Stephen Strasburg dealing with forearm tightness

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Here’s something Nationals fans don’t want to hear.

According to Mark Zuckerman of CSNWashington.com, Nationals manager Davey Johnson said after tonight’s game that Stephen Strasburg is currently dealing with right forearm tightness. Strasburg allowed two runs on six hits and four walks over six innings tonight as part of a no-decision in a 3-2 loss to the Braves.

Of course, Strasburg underwent Tommy John surgery in September of 2010 and missed nearly one year of action. The Nationals infamously shut him down last year after 159 1/3 innings in his first full season back from surgery. While the shutdown was aimed at keeping him healthy for the long-term, there was no way to know whether the team’s approach would prove successful. Mike Rizzo and company are crossing their fingers right now.

Strasburg is currently being examined by a doctor while Johnson said that it’s too soon to say whether he’ll be available for his next scheduled start. However, given his previous Tommy John surgery and his importance to the rotation, one would think that he would get a bit of a break even if the issue is deemed minor. The Nationals could use Zach Duke for a spot-start.

UPDATE: Stephen Strasburg told Mark Zuckerman of CSNWashington.com that his arm feels fine and that he will not miss a start. While it’s nice to hear that he’s upbeat about the situation, the Nationals may have other plans.

MLBPA agrees to extend deadline for new posting agreement between MLB, NPB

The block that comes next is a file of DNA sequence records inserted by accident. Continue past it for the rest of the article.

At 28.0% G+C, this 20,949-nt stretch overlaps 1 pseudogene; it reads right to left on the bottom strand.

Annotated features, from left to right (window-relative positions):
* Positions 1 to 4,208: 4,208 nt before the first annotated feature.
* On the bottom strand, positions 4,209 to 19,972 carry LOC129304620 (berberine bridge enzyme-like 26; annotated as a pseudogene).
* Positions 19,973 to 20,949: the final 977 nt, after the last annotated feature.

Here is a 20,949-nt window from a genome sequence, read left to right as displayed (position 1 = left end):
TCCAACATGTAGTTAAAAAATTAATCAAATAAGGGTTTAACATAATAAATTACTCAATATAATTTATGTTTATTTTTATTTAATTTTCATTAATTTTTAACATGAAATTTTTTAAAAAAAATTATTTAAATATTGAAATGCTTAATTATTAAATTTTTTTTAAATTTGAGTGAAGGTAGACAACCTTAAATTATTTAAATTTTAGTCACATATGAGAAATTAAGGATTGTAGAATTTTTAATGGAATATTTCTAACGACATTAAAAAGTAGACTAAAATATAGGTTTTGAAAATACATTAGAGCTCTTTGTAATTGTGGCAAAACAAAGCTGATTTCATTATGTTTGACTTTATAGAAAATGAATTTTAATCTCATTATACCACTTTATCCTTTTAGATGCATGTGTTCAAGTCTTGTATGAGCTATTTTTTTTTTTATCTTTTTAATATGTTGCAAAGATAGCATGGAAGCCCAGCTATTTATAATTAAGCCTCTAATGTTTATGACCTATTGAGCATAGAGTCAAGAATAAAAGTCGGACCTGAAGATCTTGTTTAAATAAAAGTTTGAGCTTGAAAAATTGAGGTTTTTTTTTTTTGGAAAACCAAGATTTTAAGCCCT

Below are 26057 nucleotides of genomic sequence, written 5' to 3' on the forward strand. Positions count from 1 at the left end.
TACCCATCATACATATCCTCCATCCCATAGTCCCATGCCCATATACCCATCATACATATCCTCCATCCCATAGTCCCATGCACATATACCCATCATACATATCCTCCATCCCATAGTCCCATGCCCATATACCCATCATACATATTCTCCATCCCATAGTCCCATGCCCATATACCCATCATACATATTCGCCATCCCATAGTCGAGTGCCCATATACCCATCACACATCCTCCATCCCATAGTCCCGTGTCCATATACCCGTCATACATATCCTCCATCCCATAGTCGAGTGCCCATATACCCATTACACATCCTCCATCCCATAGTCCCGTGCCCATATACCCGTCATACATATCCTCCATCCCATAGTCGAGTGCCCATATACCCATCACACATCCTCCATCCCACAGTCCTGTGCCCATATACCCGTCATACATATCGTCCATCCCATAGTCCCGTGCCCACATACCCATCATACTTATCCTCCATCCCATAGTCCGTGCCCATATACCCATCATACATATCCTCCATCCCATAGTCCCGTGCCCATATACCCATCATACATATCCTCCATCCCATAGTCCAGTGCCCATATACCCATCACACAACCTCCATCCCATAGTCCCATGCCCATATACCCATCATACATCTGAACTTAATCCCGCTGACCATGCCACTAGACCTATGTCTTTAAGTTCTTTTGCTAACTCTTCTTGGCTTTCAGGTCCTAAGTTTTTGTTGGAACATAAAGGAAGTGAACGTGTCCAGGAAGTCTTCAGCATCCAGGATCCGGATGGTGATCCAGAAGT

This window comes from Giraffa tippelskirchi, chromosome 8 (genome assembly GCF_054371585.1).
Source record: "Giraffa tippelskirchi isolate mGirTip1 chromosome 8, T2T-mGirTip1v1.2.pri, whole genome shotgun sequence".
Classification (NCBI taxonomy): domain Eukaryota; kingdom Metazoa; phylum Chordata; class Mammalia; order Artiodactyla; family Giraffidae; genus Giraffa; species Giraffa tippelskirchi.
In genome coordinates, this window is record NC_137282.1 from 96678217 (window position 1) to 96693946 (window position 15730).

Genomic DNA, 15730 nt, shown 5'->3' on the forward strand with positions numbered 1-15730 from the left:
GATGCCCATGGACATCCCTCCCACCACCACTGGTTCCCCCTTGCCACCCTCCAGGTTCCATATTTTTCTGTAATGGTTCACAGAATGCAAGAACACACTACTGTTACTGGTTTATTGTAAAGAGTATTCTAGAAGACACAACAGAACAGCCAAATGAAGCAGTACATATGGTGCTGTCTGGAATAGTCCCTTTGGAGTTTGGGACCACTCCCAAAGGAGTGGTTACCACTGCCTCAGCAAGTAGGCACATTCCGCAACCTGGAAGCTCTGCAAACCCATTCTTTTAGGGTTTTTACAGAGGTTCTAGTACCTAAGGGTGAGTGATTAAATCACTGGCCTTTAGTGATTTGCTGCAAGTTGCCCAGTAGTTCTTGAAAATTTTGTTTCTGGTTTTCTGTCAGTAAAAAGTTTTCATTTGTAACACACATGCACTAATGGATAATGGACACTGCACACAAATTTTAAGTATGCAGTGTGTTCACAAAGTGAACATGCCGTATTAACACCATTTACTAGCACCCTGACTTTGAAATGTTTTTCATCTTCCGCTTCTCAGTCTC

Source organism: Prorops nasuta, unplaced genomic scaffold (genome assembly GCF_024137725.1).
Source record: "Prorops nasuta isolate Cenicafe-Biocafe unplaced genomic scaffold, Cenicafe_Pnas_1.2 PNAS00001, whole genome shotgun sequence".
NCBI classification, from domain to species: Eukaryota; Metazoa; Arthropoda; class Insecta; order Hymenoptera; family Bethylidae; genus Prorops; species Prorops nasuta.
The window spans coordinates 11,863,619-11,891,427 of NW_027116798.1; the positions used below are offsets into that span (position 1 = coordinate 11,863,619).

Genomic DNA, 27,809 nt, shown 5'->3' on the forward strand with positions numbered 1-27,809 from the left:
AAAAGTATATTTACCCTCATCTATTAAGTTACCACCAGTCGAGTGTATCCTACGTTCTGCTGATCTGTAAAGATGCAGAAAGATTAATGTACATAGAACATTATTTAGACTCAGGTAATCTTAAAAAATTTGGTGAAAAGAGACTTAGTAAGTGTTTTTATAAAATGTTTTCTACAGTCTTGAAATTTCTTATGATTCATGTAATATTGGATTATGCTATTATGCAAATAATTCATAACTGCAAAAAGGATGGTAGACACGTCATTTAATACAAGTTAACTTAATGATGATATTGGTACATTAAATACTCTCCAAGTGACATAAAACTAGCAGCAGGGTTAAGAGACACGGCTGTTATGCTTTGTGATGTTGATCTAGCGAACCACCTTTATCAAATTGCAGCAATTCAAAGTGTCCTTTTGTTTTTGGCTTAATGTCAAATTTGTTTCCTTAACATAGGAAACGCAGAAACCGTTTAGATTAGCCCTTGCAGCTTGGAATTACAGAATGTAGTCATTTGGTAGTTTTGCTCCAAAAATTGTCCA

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Update (7:00 PM ET): The MLBPA announces that the deadline has been extended 24 hours while MLB and NPB continue to negotiate a new agreement for the posting system. The new deadline is 8 PM ET on Tuesday.

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Last Thursday, we learned that the MLBPA was challenging the Nippon Professional Baseball posting system, delaying Japanese superstar Shohei Ohtani’s move to Major League Baseball. The latest collective bargaining agreement removed a lot of the incentive for players to come to the U.S. by capping pay. Ohtani, for example, can only receive a signing bonus between $300,000 and $3.53 million while his team — the Nippon Ham Fighters — would receive $20 million for posting him.

Jon Morosi reports that the deadline for this issue to be resolved is 8 PM ET on Monday evening. He notes that key NPB officials have worked through the night in Japan to try to reach a resolution. It is possible that even if no agreement is reached, the deadline could be pushed further back.

Ohtani, 23, has become a heralded hitter and pitcher in Japan. At the plate over his five-year career, he has compiled a .286/.358/.500 triple-slash line with 48 home runs and 166 RBI in 1,170 plate appearances. On the mound, he has a 2.52 ERA with a 624/200 K/BB ratio across 543 innings.